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The coronavirus growth rate in the UK could be increasing again, Government scientists today warned.
Experts on the SAGE panel said today there are indications that the crucial R rate – which shows the level of infection – is growing.
It is deemed safe if the level remains under 1 and in England last week it was reported to be between 0.9 and 1.1.
And the growth rate for the whole UK is now between -2% to +1% – which means the number of new infections is somewhere between growing by 1% or shrinking by 2% every day.
That's an increase from the previous estimate published last week, which was between -3% and +1%, the Mirror reports.
In a statement announcing the new figures, the Government Office for Science said: "We have been seeing indications that these values may be increasing, with estimated ranges increasing slightly from previous publications.
"Recent changes in transmission are not yet fully reflected in these estimates because the data used to calculate R and growth rate reflect the situation from a few weeks ago.
"It is also important to recognise that these are estimates, and there is a high degree of uncertainty with them."
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SAGE said it was important to consider a time lag in reviewing the figure.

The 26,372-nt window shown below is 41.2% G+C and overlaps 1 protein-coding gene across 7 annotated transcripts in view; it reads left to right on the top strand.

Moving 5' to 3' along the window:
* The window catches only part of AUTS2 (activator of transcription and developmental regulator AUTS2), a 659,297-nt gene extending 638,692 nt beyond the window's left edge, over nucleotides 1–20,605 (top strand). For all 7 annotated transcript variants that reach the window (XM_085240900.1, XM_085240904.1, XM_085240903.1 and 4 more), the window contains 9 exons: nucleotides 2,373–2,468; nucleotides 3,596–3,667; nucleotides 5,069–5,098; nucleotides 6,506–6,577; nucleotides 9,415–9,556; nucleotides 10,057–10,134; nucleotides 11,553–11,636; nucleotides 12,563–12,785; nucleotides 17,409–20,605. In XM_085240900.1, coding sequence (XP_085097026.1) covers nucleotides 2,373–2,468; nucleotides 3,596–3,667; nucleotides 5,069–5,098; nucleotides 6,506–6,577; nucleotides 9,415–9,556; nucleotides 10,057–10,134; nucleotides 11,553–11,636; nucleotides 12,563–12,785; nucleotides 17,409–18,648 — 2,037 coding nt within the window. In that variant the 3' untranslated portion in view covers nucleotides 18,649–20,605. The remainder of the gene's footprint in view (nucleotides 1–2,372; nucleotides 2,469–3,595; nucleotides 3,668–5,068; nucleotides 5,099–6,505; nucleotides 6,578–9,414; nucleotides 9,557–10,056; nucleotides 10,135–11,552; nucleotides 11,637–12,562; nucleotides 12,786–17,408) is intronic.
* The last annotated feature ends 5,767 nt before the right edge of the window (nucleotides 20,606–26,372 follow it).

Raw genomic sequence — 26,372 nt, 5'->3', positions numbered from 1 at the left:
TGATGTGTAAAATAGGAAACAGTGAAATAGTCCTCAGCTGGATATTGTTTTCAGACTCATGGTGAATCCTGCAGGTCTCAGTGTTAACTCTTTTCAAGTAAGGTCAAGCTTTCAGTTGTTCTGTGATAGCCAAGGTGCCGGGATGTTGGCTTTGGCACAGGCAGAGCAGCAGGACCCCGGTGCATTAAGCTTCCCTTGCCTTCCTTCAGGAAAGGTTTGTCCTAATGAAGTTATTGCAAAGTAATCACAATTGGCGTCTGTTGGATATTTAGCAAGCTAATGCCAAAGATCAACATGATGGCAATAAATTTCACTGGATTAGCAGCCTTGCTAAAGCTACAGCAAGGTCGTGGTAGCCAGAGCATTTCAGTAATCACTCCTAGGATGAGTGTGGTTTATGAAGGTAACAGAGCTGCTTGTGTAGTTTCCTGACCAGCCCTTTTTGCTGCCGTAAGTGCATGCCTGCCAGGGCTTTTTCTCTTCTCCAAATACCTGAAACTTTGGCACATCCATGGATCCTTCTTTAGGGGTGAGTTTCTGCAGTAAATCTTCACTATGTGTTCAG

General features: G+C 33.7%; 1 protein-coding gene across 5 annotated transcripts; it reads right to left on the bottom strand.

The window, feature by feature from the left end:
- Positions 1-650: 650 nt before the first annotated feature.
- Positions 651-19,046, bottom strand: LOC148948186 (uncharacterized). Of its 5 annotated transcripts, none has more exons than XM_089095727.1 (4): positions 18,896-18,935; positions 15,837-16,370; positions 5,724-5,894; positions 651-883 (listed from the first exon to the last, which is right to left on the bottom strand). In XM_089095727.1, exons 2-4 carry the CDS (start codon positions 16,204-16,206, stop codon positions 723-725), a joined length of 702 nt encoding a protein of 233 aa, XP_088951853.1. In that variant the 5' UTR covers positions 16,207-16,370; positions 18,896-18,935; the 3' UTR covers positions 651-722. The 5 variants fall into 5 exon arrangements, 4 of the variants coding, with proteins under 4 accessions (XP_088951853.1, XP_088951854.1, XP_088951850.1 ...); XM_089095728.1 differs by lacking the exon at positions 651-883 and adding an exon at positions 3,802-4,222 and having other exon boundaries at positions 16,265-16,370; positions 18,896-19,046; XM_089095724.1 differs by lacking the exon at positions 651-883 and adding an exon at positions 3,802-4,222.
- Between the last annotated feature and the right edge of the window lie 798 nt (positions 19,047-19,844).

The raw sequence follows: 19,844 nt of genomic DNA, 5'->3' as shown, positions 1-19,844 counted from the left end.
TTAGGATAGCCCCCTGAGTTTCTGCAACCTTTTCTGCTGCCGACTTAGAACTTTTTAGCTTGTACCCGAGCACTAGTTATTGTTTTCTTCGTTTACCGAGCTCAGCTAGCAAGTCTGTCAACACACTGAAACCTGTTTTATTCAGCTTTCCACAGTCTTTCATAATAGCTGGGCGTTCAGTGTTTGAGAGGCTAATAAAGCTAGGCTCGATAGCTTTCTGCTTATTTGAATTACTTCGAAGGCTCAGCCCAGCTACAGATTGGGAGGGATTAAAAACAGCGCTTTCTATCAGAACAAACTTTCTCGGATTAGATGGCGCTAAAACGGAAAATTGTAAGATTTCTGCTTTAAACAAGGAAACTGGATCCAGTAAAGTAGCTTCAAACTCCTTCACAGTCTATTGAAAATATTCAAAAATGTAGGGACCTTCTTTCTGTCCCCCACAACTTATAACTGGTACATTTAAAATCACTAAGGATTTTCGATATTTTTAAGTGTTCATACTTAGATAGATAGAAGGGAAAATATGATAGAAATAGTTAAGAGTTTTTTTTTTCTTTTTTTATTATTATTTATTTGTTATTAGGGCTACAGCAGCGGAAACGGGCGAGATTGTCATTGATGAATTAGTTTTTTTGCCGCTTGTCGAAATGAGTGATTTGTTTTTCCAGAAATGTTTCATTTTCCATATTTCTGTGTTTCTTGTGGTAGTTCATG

But they said a different model which has less of a time delay put the value higher.
They added: "For this reason, SAGE does not have confidence that R is currently below 1 in England."
According to Government scientists, every region in the UK could have an R value as high as 1 – meaning the infection rate of the virus is growing.
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According to estimates, the North East, Yorkshire and the East of England have the lowest ranges, somewhere between 0.8 and 1.
London, the North West, South East and South West all have a figure somewhere between 0.9 and 1.1.
Sage added: "Estimates of R and growth rate per day are less reliable and less useful in determining the state of the epidemic when disease incidence or the number of deaths is low, or where there is significant variability in the population or incidence, for example during local outbreaks.
"When this is the case, estimates of R and growth rate should not be treated as robust enough to inform policy decisions alone.
"Both are average measures and will smooth over localised outbreaks or over short periods of time, which will not accurately reflect the way infections are changing throughout the region."
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